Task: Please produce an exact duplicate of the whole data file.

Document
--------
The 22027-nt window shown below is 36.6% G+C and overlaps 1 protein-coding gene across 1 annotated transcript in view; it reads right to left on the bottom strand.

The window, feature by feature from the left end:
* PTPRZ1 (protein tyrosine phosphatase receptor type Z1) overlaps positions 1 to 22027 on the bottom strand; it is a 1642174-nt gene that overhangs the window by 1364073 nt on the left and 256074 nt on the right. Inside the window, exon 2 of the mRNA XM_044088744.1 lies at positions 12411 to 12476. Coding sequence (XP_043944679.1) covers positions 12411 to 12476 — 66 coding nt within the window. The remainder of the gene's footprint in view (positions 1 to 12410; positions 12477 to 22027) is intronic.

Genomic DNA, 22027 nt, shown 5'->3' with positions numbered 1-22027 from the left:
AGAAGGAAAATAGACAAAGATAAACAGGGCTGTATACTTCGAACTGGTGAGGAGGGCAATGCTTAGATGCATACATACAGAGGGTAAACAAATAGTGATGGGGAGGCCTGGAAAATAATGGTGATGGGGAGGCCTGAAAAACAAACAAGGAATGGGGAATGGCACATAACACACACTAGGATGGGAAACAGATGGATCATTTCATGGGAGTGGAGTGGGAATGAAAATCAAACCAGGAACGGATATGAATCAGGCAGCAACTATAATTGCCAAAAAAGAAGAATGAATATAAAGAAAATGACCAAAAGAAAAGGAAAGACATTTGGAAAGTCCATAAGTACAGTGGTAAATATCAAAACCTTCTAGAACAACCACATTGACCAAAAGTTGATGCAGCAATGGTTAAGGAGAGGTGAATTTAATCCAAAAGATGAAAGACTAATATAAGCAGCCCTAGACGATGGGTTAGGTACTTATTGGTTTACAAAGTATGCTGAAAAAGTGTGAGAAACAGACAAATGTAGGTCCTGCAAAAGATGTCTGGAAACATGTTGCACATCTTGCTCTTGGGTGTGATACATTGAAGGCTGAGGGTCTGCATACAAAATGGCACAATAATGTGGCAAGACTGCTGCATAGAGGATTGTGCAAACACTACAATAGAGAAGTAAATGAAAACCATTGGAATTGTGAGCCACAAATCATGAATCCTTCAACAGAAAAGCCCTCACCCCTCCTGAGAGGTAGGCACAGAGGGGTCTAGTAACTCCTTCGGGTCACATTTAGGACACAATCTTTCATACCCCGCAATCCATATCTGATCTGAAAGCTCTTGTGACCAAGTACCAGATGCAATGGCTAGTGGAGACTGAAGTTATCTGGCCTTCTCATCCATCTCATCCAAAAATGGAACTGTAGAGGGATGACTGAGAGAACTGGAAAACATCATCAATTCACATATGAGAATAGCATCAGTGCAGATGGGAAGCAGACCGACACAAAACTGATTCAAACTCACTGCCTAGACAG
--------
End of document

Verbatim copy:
The 22027-nt window shown below is 36.6% G+C and overlaps 1 protein-coding gene across 1 annotated transcript in view; it reads right to left on the bottom strand.

The window, feature by feature from the left end:
* PTPRZ1 (protein tyrosine phosphatase receptor type Z1) overlaps positions 1 to 22027 on the bottom strand; it is a 1642174-nt gene that overhangs the window by 1364073 nt on the left and 256074 nt on the right. Inside the window, exon 2 of the mRNA XM_044088744.1 lies at positions 12411 to 12476. Coding sequence (XP_043944679.1) covers positions 12411 to 12476 — 66 coding nt within the window. The remainder of the gene's footprint in view (positions 1 to 12410; positions 12477 to 22027) is intronic.

Genomic DNA, 22027 nt, shown 5'->3' with positions numbered 1-22027 from the left:
AGAAGGAAAATAGACAAAGATAAACAGGGCTGTATACTTCGAACTGGTGAGGAGGGCAATGCTTAGATGCATACATACAGAGGGTAAACAAATAGTGATGGGGAGGCCTGGAAAATAATGGTGATGGGGAGGCCTGAAAAACAAACAAGGAATGGGGAATGGCACATAACACACACTAGGATGGGAAACAGATGGATCATTTCATGGGAGTGGAGTGGGAATGAAAATCAAACCAGGAACGGATATGAATCAGGCAGCAACTATAATTGCCAAAAAAGAAGAATGAATATAAAGAAAATGACCAAAAGAAAAGGAAAGACATTTGGAAAGTCCATAAGTACAGTGGTAAATATCAAAACCTTCTAGAACAACCACATTGACCAAAAGTTGATGCAGCAATGGTTAAGGAGAGGTGAATTTAATCCAAAAGATGAAAGACTAATATAAGCAGCCCTAGACGATGGGTTAGGTACTTATTGGTTTACAAAGTATGCTGAAAAAGTGTGAGAAACAGACAAATGTAGGTCCTGCAAAAGATGTCTGGAAACATGTTGCACATCTTGCTCTTGGGTGTGATACATTGAAGGCTGAGGGTCTGCATACAAAATGGCACAATAATGTGGCAAGACTGCTGCATAGAGGATTGTGCAAACACTACAATAGAGAAGTAAATGAAAACCATTGGAATTGTGAGCCACAAATCATGAATCCTTCAACAGAAAAGCCCTCACCCCTCCTGAGAGGTAGGCACAGAGGGGTCTAGTAACTCCTTCGGGTCACATTTAGGACACAATCTTTCATACCCCGCAATCCATATCTGATCTGAAAGCTCTTGTGACCAAGTACCAGATGCAATGGCTAGTGGAGACTGAAGTTATCTGGCCTTCTCATCCATCTCATCCAAAAATGGAACTGTAGAGGGATGACTGAGAGAACTGGAAAACATCATCAATTCACATATGAGAATAGCATCAGTGCAGATGGGAAGCAGACCGACACAAAACTGATTCAAACTCACTGCCTAGACAG